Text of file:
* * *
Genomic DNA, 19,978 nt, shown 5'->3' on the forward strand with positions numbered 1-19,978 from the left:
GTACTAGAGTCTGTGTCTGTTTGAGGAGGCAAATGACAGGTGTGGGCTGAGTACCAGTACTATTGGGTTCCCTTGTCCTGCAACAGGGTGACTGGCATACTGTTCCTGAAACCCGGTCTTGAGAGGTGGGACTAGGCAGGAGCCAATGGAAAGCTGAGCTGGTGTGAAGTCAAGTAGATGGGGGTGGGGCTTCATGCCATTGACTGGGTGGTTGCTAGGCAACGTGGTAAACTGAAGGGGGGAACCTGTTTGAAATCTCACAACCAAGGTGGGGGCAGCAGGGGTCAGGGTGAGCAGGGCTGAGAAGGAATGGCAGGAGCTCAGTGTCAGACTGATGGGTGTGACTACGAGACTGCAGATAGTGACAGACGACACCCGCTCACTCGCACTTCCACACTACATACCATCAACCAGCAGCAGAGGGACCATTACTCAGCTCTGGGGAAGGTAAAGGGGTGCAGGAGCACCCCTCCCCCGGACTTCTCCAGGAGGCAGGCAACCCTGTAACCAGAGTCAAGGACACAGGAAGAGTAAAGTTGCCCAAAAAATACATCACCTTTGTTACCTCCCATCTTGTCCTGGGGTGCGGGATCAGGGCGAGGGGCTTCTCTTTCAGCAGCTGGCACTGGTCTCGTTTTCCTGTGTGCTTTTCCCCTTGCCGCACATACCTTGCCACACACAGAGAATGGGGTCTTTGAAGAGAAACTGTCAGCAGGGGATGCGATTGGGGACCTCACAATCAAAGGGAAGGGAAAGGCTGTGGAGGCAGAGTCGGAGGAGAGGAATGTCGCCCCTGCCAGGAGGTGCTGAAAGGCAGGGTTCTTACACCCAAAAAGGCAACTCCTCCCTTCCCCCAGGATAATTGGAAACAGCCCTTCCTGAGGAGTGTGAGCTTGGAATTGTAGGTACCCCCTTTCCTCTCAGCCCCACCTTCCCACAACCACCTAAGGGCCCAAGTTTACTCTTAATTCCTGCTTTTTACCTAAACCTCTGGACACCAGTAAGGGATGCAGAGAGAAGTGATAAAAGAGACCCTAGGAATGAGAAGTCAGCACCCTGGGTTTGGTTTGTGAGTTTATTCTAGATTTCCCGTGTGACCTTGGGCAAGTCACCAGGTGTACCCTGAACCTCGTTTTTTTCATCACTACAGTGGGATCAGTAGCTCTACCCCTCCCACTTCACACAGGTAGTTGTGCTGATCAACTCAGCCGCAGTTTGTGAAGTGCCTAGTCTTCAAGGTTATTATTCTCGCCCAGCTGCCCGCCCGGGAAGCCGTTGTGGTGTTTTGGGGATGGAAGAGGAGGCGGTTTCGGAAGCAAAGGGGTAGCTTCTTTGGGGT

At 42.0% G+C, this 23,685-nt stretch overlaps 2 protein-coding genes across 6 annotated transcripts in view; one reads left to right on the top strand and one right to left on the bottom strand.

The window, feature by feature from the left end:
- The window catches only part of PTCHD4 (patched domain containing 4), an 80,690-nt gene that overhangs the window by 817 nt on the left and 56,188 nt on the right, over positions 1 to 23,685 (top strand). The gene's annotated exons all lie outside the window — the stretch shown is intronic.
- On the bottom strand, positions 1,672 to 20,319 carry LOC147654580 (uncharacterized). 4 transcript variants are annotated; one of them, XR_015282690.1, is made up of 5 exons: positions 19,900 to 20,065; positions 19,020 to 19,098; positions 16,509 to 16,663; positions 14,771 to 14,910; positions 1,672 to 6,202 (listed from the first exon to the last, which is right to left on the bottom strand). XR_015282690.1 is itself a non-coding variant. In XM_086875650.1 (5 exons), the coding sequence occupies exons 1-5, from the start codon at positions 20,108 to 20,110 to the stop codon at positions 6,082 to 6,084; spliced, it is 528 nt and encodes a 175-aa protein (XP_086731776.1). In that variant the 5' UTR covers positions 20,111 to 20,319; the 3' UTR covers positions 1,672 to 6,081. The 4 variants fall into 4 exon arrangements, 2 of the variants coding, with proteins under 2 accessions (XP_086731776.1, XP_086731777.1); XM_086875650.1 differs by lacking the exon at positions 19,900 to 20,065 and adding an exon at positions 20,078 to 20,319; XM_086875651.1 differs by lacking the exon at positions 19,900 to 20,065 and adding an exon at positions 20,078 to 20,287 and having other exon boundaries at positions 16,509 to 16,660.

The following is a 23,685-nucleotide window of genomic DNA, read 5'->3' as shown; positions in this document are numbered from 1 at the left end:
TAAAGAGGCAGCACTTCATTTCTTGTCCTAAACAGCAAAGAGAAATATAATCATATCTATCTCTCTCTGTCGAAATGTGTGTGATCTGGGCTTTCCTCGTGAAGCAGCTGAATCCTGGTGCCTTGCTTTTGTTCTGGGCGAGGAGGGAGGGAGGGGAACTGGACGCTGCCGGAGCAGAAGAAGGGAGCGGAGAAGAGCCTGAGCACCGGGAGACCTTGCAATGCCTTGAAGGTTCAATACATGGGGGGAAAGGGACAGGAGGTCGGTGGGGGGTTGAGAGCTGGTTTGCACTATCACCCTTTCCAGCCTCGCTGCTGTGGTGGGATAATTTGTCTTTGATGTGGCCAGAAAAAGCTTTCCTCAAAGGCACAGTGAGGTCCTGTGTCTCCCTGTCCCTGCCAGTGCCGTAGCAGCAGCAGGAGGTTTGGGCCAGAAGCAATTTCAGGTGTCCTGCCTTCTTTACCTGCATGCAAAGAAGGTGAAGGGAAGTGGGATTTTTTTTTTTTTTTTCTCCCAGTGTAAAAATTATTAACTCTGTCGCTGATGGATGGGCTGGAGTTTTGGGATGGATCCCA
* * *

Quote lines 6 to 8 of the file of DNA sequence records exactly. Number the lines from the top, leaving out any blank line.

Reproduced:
- On the bottom strand, positions 1,672 to 20,319 carry LOC147654580 (uncharacterized). 4 transcript variants are annotated; one of them, XR_015282690.1, is made up of 5 exons: positions 19,900 to 20,065; positions 19,020 to 19,098; positions 16,509 to 16,663; positions 14,771 to 14,910; positions 1,672 to 6,202 (listed from the first exon to the last, which is right to left on the bottom strand). XR_015282690.1 is itself a non-coding variant. In XM_086875650.1 (5 exons), the coding sequence occupies exons 1-5, from the start codon at positions 20,108 to 20,110 to the stop codon at positions 6,082 to 6,084; spliced, it is 528 nt and encodes a 175-aa protein (XP_086731776.1). In that variant the 5' UTR covers positions 20,111 to 20,319; the 3' UTR covers positions 1,672 to 6,081. The 4 variants fall into 4 exon arrangements, 2 of the variants coding, with proteins under 2 accessions (XP_086731776.1, XP_086731777.1); XM_086875650.1 differs by lacking the exon at positions 19,900 to 20,065 and adding an exon at positions 20,078 to 20,319; XM_086875651.1 differs by lacking the exon at positions 19,900 to 20,065 and adding an exon at positions 20,078 to 20,287 and having other exon boundaries at positions 16,509 to 16,660.

The following is a 23,685-nucleotide window of genomic DNA, read 5'->3' as shown; positions in this document are numbered from 1 at the left end:
TAAAGAGGCAGCACTTCATTTCTTGTCCTAAACAGCAAAGAGAAATATAATCATATCTATCTCTCTCTGTCGAAATGTGTGTGATCTGGGCTTTCCTCGTGAAGCAGCTGAATCCTGGTGCCTTGCTTTTGTTCTGGGCGAGGAGGGAGGGAGGGGAACTGGACGCTGCCGGAGCAGAAGAAGGGAGCGGAGAAGAGCCTGAGCACCGGGAGACCTTGCAATGCCTTGAAGGTTCAATACATGGGGGGAAAGGGACAGGAGGTCGGTGGGGGGTTGAGAGCTGGTTTGCACTATCACCCTTTCCAGCCTCGCTGCTGTGGTGGGATAATTTGTCTTTGATGTGGCCAGAAAAAGCTTTCCTCAAAGGCACAGTGAGGTCCTGTGTCTCCCTGTCCCTGCCAGTGCCGTAGCAGCAGCAGGAGGTTTGGGCCAGAAGCAATTTCAGGTGTCCTGCCTTCTTTACCTGCATGCAAAGAAGGTGAAGGGAAGTGGGATTTTTTTTTTTTTTTTCTCCCAGTGTAAAAATTATTAACTCTGTCGCTGATGGATGGGCTGGAGTTTTGGGATGGATCCCA